A powerful Commons committee has called for more compensation payouts from the NHS to stem a rising tide of litigation.
The 'best hope for avoiding an ever-increasing resort to litigation is the creation of a proper code of practice for the payment of financial redress in the NHS', the committee on public administration concludes in a report published this week.
Its second report on the health service commissioner's annual report notes that while trusts and independent review panels are legally free to recommend payment, there is a wide belief that it 'is not considered appropriate'.
Commissioner Michael Buckley told the committee that he would prefer to make recommendations on financial redress 'by reference to an accepted code of practice'.
But the committee also concedes a 'need for caution', outlined in evidence from NHS chief executive Sir Alan Langlands.
'I do not think there is an overwhelming case for turning the NHS into a small claims court,' he said, adding that more work would need to be done on the issue 'in the context of the evaluation of the complaints procedure'.
The two-year evaluation by the London Health Economics Consortium is not due to report until the end of 2000.
The number of complaints received by the commissioner increased by 20 per cent last year, bringing the total to 2,660.
But the number of cases investigated dropped from 551 in 1996-97 to 270 in 1997-98, partly because many complainants had not exhausted the NHS complaints procedure.
The report notes that there has been a drop in the average time spent investigating a complaint by the commissioner, from 56 weeks in 1996-97 to 45 in 1997-98 - but Mr Buckley warned that increasing number of primary care and clinical complaints was likely to increase this average.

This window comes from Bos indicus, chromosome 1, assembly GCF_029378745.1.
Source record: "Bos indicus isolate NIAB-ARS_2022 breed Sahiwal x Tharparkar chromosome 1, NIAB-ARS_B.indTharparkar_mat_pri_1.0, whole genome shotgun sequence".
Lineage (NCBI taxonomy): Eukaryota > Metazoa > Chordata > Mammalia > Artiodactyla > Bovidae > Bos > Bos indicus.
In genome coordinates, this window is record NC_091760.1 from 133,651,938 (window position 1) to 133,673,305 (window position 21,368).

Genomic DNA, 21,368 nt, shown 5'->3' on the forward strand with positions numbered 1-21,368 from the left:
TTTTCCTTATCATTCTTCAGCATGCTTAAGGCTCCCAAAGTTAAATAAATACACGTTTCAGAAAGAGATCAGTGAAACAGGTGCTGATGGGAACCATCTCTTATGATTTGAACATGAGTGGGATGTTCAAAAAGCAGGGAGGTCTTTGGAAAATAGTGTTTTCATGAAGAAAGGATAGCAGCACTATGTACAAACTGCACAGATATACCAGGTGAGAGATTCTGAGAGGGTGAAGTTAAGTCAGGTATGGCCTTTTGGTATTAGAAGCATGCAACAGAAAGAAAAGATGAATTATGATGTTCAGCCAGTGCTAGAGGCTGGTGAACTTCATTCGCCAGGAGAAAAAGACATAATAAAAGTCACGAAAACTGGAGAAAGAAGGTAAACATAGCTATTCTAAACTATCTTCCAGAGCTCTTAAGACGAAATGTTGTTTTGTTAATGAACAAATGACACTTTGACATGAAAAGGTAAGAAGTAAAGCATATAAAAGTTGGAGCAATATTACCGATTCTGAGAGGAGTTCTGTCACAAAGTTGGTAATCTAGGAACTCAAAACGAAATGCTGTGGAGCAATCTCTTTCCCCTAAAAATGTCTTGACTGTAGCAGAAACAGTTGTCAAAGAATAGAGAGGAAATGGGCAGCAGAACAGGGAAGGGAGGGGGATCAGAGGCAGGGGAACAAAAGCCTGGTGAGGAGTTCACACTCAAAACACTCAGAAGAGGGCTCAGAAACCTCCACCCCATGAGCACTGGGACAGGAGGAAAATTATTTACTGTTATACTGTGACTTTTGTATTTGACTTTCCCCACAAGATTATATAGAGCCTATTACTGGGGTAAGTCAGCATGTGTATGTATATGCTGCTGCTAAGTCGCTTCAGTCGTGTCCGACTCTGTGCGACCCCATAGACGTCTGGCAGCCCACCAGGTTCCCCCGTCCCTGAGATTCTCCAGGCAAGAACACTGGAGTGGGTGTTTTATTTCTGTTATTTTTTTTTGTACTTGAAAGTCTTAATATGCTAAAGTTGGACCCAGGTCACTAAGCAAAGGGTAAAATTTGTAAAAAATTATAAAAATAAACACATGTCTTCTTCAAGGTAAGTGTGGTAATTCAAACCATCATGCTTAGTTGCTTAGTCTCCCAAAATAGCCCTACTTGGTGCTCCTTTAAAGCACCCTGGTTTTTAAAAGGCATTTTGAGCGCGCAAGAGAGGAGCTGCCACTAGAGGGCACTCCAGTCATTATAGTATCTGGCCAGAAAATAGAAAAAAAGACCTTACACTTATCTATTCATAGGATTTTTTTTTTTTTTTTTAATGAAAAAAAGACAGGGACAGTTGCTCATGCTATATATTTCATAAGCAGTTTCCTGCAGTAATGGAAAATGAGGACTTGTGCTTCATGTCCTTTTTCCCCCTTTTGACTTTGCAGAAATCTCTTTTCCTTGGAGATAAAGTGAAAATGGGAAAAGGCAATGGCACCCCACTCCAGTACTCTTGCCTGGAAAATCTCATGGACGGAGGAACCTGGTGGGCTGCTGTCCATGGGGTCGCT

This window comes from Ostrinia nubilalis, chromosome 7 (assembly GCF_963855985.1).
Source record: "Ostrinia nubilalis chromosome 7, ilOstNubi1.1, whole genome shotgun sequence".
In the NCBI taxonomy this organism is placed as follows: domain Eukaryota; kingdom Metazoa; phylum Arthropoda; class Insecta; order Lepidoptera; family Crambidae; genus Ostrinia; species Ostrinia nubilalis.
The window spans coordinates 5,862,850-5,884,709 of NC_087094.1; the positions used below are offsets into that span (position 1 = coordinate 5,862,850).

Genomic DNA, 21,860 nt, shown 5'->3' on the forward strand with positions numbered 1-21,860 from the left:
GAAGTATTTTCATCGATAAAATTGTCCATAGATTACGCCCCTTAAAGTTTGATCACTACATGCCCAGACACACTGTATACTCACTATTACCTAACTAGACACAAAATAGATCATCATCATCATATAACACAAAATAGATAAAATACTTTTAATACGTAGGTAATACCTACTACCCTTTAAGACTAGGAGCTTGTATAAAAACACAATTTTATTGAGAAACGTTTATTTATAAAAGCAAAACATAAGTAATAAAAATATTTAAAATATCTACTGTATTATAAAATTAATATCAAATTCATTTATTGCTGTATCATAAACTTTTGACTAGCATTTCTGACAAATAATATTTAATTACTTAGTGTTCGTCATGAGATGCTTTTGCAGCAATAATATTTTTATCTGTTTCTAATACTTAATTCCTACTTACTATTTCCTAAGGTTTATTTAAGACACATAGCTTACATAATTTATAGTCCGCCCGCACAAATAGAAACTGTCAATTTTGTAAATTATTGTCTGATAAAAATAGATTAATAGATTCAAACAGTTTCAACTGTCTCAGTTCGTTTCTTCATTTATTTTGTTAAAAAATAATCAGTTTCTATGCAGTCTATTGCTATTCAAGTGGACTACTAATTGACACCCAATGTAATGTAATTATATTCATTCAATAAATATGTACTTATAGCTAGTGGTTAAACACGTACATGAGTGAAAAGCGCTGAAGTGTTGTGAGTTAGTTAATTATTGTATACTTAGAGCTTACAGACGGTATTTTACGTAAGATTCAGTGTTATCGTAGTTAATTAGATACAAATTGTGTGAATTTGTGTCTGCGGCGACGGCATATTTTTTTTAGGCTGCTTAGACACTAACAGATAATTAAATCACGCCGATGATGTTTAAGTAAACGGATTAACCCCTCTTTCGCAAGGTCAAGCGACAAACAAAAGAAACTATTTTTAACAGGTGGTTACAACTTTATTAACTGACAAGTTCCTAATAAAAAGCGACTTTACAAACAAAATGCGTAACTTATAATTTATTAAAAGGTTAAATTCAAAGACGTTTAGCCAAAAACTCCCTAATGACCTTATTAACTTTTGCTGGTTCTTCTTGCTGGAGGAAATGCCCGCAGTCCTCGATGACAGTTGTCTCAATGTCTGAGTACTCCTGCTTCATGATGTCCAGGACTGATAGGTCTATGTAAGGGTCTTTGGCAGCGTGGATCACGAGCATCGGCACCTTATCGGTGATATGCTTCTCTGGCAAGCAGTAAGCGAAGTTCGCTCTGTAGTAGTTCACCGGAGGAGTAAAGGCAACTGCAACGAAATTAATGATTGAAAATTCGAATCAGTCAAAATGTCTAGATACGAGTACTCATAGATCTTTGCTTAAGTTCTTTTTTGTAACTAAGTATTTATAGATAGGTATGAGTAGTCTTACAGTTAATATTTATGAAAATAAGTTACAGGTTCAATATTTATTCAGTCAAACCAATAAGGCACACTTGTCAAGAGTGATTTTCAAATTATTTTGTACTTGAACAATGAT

The committee also explores new roles for the commissioner, arising from the government's quality agenda for the NHS.
The commissioner will need to develop 'effective working relationships' with organisations such as the Commission for Health Improvement, it says.
And it calls for a taskforce to be set up to 'consider how the various agencies involved in ensuring and monitoring quality in the NHS work together'.
The report also welcomes an amendment to the Health Bill - due to finish its committee stage this month - to allow the commissioner to pass on concerns about 'dangerously poor clinical performance' regardless of whether a complaint has been made or is in progress.
The committee says that 'in the wake of the Bristol case', it is particularly important for 'the various authorities involved in regulating healthcare... to prevent problems arising in the first place'.
The report also calls for the NHS Executive to arrange training for convenors involved in the new NHS complaints procedure.
It says convenors are currently making 'elementary mistakes'.
Second Report on the Annual Report of the Health Service Ombudsman for 1997-98. Stationery Office.£18.